The Thumbnail Book Reviews

by John Q McDonald --- 14 November 2018

Tales of Tirah and Lesser Tibet

by Lilian A. Starr

First off, let us clarify that "Lesser Tibet" refers to Ladakh, the region of Northern India that borders Kashmir and Chinese administered Tibet. In the derisive nomenclature of British imperial India, the term seems to denote a lower place, wilder, less civilized. More recently, Ladakh is often termed "Little Tibet" and that is more like what you'll find on an internet search. Ladakh is an enclave of Tibetan culture and Buddhism that fell outside the Chinese invasion of Tibet. As such, it remains an exotic land of Buddhist religion, culture and architecture. Perhaps it is what Tibet may have been like if it had remained unmolested. It is hard to say for sure.

Anyway, in this book, we get to travel back to Ladakh and regions of what is now northern Pakistan and mountainous Afghanistan in 1923. The landscape is harsh and beautiful, and occupied by loosely affiliated Muslim tribes. That much may not have changed a whole lot. It was, after all, not far from here that the Taliban in 2001 blew up ancient giant Buddhas carved from the living rock. In 1923, Lilian Starr was a Protestant missionary working in a hospital in Peshawar in what was then the frontier of British India. It was a tough posting. Her husband was murdered at their doorstep. And still she persisted, taking on greater responsibility for the hospital he had run. The book itself was spawned by a violent event near Peshawar and by Starr's involvement in its resolution. Padding out the story is a description of her life in Peshawar and a journey she took across Kashmir and into Leh, Ladakh. These take the form of a highly edited diary followed by her description of the no-doubt nerve-wracking journey into a region called Tirah, a mountanous area outside the British frontier but also not under the control of Afghanistan.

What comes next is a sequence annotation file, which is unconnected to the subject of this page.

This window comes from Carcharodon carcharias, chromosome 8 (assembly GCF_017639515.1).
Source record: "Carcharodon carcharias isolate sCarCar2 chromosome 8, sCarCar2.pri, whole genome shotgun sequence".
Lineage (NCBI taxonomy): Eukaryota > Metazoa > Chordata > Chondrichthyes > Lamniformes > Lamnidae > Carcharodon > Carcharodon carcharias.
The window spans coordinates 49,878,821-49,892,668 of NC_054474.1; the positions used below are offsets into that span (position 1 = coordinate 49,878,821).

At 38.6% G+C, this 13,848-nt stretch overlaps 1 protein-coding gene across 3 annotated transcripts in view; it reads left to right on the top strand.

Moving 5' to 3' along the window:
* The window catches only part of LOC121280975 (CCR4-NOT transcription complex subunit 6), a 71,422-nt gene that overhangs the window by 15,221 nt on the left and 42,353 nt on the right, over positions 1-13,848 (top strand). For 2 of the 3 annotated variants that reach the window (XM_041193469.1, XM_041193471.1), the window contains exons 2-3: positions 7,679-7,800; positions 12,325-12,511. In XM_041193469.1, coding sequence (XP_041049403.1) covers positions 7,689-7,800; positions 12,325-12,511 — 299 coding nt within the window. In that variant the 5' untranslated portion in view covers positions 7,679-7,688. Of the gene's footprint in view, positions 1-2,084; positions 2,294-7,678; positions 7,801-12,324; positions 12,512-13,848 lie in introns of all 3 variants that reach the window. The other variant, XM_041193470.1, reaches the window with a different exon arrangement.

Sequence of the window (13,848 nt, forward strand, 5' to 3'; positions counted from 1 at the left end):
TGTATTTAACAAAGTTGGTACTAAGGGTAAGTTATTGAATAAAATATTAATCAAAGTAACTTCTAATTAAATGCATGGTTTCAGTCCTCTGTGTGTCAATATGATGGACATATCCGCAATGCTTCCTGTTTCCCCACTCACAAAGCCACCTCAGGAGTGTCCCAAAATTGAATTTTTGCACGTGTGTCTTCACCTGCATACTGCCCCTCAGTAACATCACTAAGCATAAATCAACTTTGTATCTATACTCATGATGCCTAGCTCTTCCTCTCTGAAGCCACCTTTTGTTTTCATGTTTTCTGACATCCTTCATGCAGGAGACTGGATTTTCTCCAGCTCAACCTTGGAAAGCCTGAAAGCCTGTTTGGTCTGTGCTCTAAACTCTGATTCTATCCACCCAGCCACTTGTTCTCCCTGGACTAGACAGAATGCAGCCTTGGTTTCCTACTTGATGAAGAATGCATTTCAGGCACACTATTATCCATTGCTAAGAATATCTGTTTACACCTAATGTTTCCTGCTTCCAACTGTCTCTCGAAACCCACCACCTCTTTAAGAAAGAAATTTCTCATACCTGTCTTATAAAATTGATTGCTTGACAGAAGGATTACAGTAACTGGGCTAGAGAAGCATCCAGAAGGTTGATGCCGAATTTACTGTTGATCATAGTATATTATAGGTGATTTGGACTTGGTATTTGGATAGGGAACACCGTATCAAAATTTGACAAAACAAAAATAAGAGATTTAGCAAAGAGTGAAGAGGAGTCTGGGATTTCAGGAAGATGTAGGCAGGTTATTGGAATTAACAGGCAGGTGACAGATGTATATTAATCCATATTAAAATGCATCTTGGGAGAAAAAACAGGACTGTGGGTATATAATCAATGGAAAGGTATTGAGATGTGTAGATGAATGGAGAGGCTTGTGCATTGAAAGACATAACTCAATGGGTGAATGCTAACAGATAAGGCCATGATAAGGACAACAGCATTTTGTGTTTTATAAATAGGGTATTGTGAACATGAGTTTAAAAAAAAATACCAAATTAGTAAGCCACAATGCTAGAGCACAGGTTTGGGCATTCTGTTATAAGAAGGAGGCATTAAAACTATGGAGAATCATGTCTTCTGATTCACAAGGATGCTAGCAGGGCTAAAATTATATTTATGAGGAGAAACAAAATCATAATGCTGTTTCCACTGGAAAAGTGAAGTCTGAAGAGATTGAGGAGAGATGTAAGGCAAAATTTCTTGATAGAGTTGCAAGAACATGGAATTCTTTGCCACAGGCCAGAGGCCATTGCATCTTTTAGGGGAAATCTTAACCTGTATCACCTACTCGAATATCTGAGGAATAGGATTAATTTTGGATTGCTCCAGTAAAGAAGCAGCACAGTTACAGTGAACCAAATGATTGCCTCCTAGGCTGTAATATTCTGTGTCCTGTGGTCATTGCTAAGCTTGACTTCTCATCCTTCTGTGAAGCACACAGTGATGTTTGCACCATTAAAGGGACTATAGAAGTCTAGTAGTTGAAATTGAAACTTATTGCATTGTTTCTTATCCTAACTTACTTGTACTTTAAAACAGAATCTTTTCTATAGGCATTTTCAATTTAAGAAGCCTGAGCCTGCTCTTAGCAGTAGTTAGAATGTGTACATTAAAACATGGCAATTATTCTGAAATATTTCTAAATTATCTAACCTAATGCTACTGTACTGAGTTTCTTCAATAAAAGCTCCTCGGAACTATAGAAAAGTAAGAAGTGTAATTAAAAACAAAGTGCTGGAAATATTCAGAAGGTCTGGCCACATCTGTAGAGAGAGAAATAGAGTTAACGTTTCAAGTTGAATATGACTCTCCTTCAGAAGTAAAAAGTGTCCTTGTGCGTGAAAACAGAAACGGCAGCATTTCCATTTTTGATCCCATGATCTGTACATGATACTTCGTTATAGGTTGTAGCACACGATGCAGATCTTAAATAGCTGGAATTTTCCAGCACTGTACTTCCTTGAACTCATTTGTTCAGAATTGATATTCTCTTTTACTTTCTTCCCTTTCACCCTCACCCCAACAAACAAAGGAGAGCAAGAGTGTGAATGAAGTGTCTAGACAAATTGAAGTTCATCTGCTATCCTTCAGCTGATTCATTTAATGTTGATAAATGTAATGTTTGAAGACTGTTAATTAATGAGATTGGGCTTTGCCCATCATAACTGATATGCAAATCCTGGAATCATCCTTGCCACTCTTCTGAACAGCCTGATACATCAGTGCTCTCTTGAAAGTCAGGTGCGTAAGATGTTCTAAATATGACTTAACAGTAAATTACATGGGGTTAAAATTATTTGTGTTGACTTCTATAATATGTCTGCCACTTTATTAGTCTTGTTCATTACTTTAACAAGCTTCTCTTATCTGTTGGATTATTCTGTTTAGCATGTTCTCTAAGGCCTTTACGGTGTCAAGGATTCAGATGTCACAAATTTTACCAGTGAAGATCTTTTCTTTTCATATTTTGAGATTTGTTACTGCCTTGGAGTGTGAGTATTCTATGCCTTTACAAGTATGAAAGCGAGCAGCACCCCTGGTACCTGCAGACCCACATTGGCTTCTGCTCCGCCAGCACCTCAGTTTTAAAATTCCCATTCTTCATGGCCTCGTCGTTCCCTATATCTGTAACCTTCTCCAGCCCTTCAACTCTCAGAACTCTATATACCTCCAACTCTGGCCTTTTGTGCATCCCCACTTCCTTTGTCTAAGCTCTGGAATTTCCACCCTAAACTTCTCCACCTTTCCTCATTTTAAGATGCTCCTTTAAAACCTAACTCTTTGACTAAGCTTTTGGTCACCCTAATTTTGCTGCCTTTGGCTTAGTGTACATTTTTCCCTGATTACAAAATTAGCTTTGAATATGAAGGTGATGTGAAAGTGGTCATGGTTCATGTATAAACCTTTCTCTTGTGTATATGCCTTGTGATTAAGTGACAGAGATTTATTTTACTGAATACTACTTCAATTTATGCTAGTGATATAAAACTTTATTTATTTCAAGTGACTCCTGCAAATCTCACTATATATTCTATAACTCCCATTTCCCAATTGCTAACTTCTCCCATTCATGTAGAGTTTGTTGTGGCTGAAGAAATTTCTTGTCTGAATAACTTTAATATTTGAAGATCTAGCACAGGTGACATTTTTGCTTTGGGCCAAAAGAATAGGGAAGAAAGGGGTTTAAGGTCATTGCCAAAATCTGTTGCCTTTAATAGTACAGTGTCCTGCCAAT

The British encountered resistance to their rule, or what they themselves saw as their bestowal of Christian civilization on a savage country. Indeed, this kind of cultural chauvinism drove British imperialism, and Lilian Starr's account is saturated with her certainty that Protestant Christianity was superior to Muslim savagery and Buddhist idolatry. It can be a bit painful to read such outdated arrogance. And yet, that was the context of Starr's day. In any case, a Muslim tribe, humiliated by a British raid on an arsenal of stolen weapons, set out to restore their image by attempting to kidnap a British official. The man was away at the time, which was tragic for his wife, who was murdered, and his daughter, Miss Ellis, who was kidnapped and taken to Tirah. The event galvanized the British community in India and was followed in the press back home. Hoping to avoid a serious guerilla war, the local officials perhaps wisely chose a complex attempt at iron-fisted diplomacy, including the participation of Lilian Starr, who was duty-bound to volunteer. She was seen as a softening element, appealing to the Muslim abhorrence of violence against women (seen as a weakness at the time) to prevent an outbreak of fighting. After a long journey into Tirah, and a few days negotiation, really the best thing for the tribal leaders to save face was to turn over Miss Ellis and hope the whole episode would be forgotten.

Perhaps the episode was forgotten by history. We don't see much about Mrs. Starr after this adventure and after her book came out. One wonders what came next for her. Miss Ellis reappears decades later, traveling back to the lands of her tragic adventures. In the end, perhaps it is just a footnote in the story of British imperialism in central Asia. Starr's writing is sketchy, befitting the diary from which it grew. The reader may find oneself trying to pick out the fragments of period detail that come through. Srinagar, for example, must have been a wondrous place a century ago. Starr's report is still a window on the time and the place, as seen from a very particularly biased point of view.

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